A new research reveals that the giant Siberian unicorn, which is now extinct, existed and roamed the earth more recently than previously believed.
Paleontologists previously said that the elasmotherium Siberian rhinoceros, or Elasmotherium sibiricum, was extinct 350,000 years ago. But a new research, conducted by a team of experts at Tomsk State University, shows that the unicorn may have existed some 29,000 years ago. The conclusion was arrived at after the remains of the specimen, found in Western Siberia, were radiocarbon dated. The study was published in the American Journal of Applied Sciences.
What this means is that the Siberian unicorn was not extinct when humans were around; something that was confirmed by the discovery of the human fossil, uncovered in western Siberia in 2008, which was dated back to 45,000 years ago, according to Discovery News.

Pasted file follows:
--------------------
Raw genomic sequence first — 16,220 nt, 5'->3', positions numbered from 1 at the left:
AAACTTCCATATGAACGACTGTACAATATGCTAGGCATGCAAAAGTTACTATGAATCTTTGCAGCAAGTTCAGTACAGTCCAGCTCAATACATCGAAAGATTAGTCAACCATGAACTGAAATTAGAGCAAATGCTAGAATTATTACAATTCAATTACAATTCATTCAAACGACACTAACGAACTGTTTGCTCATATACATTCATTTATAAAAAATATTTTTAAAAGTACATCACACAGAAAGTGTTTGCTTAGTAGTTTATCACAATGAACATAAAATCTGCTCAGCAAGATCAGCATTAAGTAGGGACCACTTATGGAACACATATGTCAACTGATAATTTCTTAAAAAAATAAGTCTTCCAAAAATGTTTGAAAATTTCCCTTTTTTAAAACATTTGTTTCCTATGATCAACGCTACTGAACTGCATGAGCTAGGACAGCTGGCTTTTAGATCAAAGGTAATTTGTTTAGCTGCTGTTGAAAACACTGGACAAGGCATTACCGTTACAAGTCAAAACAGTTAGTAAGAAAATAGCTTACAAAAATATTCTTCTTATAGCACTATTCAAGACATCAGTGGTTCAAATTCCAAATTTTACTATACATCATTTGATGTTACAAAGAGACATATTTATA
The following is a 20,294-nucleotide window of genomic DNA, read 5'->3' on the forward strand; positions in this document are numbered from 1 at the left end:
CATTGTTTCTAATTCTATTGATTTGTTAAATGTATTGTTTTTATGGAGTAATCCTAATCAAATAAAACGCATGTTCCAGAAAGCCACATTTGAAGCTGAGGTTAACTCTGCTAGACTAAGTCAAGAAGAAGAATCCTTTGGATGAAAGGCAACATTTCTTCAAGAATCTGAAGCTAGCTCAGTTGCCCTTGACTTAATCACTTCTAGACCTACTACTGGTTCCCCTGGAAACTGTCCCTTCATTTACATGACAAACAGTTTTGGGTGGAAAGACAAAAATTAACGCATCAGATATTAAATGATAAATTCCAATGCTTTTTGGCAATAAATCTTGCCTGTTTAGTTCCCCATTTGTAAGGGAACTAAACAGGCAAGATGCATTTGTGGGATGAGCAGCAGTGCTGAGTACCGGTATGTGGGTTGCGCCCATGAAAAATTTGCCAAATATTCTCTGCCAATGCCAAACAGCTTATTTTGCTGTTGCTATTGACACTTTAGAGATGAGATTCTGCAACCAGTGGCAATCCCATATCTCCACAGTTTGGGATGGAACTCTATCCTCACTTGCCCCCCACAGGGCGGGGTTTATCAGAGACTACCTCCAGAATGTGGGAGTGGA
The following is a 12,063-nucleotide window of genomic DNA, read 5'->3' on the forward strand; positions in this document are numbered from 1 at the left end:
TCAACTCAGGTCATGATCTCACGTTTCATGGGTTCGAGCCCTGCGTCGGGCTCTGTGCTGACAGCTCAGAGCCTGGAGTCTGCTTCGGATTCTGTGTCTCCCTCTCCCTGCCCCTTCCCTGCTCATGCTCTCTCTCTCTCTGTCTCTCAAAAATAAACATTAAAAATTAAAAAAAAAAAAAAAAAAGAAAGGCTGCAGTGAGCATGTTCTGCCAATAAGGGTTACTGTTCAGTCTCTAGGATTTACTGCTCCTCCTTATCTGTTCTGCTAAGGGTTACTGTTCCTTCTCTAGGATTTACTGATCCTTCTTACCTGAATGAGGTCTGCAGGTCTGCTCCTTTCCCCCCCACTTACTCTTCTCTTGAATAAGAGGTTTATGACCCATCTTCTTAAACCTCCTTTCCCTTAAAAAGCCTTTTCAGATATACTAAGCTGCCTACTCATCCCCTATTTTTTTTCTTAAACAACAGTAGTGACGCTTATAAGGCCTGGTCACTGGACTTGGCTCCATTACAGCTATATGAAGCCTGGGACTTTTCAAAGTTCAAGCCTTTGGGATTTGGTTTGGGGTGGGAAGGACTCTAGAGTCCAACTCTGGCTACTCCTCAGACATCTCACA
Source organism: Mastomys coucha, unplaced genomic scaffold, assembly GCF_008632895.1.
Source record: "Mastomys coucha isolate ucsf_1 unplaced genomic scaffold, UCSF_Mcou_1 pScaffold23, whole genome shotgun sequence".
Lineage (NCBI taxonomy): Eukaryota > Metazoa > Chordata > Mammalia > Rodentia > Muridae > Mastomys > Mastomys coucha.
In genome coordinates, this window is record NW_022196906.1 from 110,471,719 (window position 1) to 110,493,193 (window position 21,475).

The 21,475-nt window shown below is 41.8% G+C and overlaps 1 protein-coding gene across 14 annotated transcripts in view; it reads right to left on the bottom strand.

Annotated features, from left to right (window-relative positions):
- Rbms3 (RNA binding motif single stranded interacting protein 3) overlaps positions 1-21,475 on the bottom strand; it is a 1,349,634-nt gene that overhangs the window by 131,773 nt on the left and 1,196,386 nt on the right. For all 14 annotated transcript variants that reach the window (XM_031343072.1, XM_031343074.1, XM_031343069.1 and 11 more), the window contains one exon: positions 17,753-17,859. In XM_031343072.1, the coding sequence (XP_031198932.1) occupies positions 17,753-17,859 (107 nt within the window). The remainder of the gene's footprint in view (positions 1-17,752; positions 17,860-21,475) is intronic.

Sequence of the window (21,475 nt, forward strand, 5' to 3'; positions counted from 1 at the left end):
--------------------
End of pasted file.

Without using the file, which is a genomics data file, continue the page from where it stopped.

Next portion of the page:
“Most likely, the south of Western Siberia was a refúgium [refuge], where this rhino persevered the longest in comparison with the rest of its range,” Andrei Shpanski, a paleontologist at TSU, said in a press release. “There is another possibility that it could migrate and dwell for a while in the more southern areas,” the paleontologist said.
Experts said that the animal could have existed in an area that spread from the Don river to the east of modern Kazakhstan. They had “quite a long existence” in the southeast of the west Siberian plain, TSU said based on the remains from the animal in Kazakhstan.
According to Wired.co.uk, the ancient Siberian unicorns was first thought to have come from India. However, the tablets discovered from Indus Valley that depicted unicorns show that they actually were aurochs, which are cattle bearing two horns. These tablets show the animals in profile, meaning that their two horns appear as one. In 2008, a “unicorn deer” was discovered in Italy; but was later found to be a mutation or “the result of some kind of trauma in the early life of the deer.”